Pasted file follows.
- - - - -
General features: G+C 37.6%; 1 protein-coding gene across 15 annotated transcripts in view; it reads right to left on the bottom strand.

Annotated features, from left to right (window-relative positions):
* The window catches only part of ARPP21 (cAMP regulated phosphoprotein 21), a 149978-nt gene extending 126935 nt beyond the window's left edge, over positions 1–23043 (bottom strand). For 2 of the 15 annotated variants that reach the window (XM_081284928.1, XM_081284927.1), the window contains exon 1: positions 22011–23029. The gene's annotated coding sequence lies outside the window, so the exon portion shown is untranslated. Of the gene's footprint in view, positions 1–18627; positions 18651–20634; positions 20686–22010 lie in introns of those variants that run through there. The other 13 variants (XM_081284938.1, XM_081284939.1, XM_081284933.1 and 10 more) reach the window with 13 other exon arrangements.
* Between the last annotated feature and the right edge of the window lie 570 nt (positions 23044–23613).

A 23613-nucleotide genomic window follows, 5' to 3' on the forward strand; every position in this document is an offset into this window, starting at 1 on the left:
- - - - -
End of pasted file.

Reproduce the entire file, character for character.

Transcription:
General features: G+C 37.6%; 1 protein-coding gene across 15 annotated transcripts in view; it reads right to left on the bottom strand.

Annotated features, from left to right (window-relative positions):
* The window catches only part of ARPP21 (cAMP regulated phosphoprotein 21), a 149978-nt gene extending 126935 nt beyond the window's left edge, over positions 1–23043 (bottom strand). For 2 of the 15 annotated variants that reach the window (XM_081284928.1, XM_081284927.1), the window contains exon 1: positions 22011–23029. The gene's annotated coding sequence lies outside the window, so the exon portion shown is untranslated. Of the gene's footprint in view, positions 1–18627; positions 18651–20634; positions 20686–22010 lie in introns of those variants that run through there. The other 13 variants (XM_081284938.1, XM_081284939.1, XM_081284933.1 and 10 more) reach the window with 13 other exon arrangements.
* Between the last annotated feature and the right edge of the window lie 570 nt (positions 23044–23613).

A 23613-nucleotide genomic window follows, 5' to 3' on the forward strand; every position in this document is an offset into this window, starting at 1 on the left: